My recommendation? Simply pack the igniter into the nozzle using -- simple cotton.
The cotton will allow the pressure to equalize as the chamber heads to vacuum, yet will still hold the hot gasses in place for those needed fractions of a second. And there's no way that a little ear-bud's worth of cotton will stand up to the high pressure as the chamber fills with burning fuel gasses.
Simple, cheap, and whatever cotton you have left could be used for other things, like peroxiding your hair or something...
Friday 13th July 2012 09:26 GMT Anonymous Coward
The reason why
I suggested the guitar pickup wire was because bridge wire initiators, tend to go best when very fine and the limitations of the power supply would deem that guitar pickup wire is actually "hair thickness"...
MMmmmm actually, One needs thicker wire to hold the bridge wire inside the mass of ignitor, and holder wires leading into the mass as well.
It's just the motors ARE very small, so we need to size proportionally.
But yeah... there is some very interesting material on the development of high altitude aircraft during WW2, and the problems they faced on every front, due to the very low atmospheric pressure and the extreme cold...
It was the issue of getting the bombers (mostly) above the height of the AA fire and the fighters - their time to launch and gain the altitude.
So with the rocket motor's ignition, what we take for "face value" at ambient pressures and temperatures - completely goes out the window at very low pressures and temperatures.
The reverse of this is to compare in reverse, how black powder lights up under different temperatures.
If a small teaspoon of it is lit with a match, it "burns and flares" and that is not such a big deal.
But hold the same teaspoon of powder about 8" above a candle, at arms length, so the mass of powder more or less slowly heats through until it ignites by decomposition - from heat alone - and you will have an extremely intense fireball that flashes in an instant - and removes ones eye brows..
"Don't ask how that happened!"
Since chemistry is all electronics and the transfer of energy -
Good ideas / observations:
On the basis that the problem is due to the low ambient pressure resulting in the too rapid dispersal of the initially vaporised fuel, before it can ignite the rest of the fuel
"For example, black gunpowder is typically regarded as an explosive" - it's a propellant - that propogates by ignition, not by concussion - and the way it burns, that depends upon grain size and the degree of confinement.
A dip cast coating or rice grain sized pellet of black powder, will burn completely differently to FFFF grain powder inside a sealed chamber behind a bullet.
The copper head ignitors seem to be fine and reliable... I would be inclined to simply add to their mass of combustible material by using a ground up match head slurry mixture, or some black powder slurry, with a small amount of binder, say 3 - 5% gelatin by weight to make it stick on and hold it there without unduly quenching the flame as a wax coating / binder may.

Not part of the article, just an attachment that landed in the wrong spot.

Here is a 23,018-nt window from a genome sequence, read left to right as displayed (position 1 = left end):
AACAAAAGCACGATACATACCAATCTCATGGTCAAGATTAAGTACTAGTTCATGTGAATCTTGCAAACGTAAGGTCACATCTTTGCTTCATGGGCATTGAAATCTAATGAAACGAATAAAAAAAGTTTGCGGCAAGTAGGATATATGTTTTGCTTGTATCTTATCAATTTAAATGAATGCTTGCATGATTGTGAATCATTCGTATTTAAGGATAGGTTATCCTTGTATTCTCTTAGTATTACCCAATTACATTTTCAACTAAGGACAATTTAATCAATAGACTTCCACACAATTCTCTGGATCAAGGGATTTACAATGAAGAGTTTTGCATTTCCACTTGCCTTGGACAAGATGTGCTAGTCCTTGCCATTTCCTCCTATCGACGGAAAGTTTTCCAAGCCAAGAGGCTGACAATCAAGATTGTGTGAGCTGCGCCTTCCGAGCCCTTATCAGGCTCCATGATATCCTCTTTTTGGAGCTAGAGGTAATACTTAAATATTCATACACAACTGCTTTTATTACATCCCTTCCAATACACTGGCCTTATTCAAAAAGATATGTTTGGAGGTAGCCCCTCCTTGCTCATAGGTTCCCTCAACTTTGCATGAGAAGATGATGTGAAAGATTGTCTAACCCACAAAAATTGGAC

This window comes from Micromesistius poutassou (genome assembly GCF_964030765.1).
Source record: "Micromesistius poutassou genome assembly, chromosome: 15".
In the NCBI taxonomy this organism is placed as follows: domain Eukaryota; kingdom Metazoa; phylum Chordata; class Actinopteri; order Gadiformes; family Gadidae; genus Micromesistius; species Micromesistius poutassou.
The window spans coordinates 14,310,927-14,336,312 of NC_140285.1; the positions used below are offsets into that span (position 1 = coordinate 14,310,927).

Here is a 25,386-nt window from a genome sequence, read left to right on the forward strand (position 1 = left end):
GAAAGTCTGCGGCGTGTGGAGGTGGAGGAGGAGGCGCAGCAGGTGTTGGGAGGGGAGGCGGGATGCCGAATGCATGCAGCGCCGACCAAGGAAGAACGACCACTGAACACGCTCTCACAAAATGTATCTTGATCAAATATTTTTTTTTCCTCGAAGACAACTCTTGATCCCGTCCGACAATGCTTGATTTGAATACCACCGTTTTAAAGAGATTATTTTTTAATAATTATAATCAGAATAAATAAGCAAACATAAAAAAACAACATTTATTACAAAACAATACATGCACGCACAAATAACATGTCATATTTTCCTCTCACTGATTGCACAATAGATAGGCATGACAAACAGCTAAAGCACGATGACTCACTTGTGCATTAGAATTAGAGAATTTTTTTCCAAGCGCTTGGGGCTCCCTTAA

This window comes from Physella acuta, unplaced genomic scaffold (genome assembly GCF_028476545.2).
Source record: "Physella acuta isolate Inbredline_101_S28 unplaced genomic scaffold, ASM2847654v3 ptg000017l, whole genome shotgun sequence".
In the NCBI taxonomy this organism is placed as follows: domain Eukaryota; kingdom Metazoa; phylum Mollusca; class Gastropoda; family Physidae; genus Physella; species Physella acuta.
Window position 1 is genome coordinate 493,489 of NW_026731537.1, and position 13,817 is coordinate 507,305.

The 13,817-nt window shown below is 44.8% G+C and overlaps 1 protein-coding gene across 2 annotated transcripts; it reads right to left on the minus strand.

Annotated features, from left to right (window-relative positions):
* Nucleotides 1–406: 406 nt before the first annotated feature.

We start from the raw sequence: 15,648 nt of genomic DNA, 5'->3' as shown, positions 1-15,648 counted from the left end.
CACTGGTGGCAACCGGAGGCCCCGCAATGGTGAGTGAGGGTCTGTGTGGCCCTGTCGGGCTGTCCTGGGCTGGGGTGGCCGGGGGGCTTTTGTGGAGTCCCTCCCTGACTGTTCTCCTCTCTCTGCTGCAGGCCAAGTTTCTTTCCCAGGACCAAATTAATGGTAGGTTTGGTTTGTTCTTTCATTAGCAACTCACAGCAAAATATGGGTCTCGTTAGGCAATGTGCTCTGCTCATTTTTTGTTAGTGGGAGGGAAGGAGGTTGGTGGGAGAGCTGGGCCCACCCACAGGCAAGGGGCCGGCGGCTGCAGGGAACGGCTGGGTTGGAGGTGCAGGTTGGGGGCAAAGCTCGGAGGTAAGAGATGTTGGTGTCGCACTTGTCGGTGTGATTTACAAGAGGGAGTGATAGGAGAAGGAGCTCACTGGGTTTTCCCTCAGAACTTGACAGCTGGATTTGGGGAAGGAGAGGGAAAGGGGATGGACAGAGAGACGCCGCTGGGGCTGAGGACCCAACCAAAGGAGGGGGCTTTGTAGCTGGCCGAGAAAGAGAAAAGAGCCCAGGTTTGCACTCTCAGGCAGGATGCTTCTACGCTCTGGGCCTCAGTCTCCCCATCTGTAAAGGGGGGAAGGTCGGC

Assuming the mix was 20% black powder, 75% water and 3-5% gelatin - and dipping the copperheads in that mixture.
Then dry them promptly and properly on top of a simmering pot - away from the steamy vent...
That should work.
Friday 13th July 2012 11:44 GMT Steve Hosgood
Stratosphere cartwheel worry
I'm concerned about the comment from a poster in the previous thread who pointed out that even if you master the ignition problem (which you will), then you're got the problem that the rocket will blast off into air so rarified that the fins at the rear will offer no useful stability.
This will result in the rocket cartwheeling uncontrollably and going almost nowhere. There's a reason that Von Braun's A4 (aka V2) rockets had graphite vanes in the path of the exhaust, coupled to gyroscopes in the nosecone. Later, more powerful designs achieve the same control effects by gimballing the entire engines.
LOHAN is sufficiently low-power that graphite vanes would work just fine, but adding all the actuators and gyros will make the whole endeavour far more complex than it is at present. And crank up the costs of course.
But will it even work without such measures?
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Friday 13th July 2012 16:38 GMT Dave 32
Center of Gravity/Center of Pressure
Whilst doing the various manipulations on the engine, etc., one must remember to ensure
that the Center of Pressure of the vehicle design remains behind the Center of Gravity, else the thing becomes exceptionally unstable (Been there, done that, ran for cover!):
Saturday 14th July 2012 23:35 GMT imanidiot
I'm still thinking it would be worth testing the "low value resistor" igniter put forth in the previous thread. What we need seems to be a prolonged source of heat to get the engine going. Providing enough current through a 1/4 watt resistor to get it to glow like a candle is not that hard. (And they are dirt cheap). They're also far less fragile than the copperhead igniters. If needed they can be coated in a "thermite paste" or similar to increase the bang a bit. Or possibly just good old gun cotton. (Just don't wear your good clothes when working with nitrating acid. The missus won't like it. For extra gardenshed boffinry points, get some SPB labcoats.)
Wednesday 18th July 2012 10:13 GMT Faye Berdache
Not being a rocket scientist, this suggestion my be too simple to work but surely just packing the end with gun wadding would provide a sufficient barrier to allow the burn to commence and once it gets going the wadding would either burn up or be expelled. To counteract the lact of oxygen at that altitude, how about soaking the wadding in some chemical that liberates oxygen when heated. I'm sure there are several candidates but Phosporus pent-oxide comes to mind.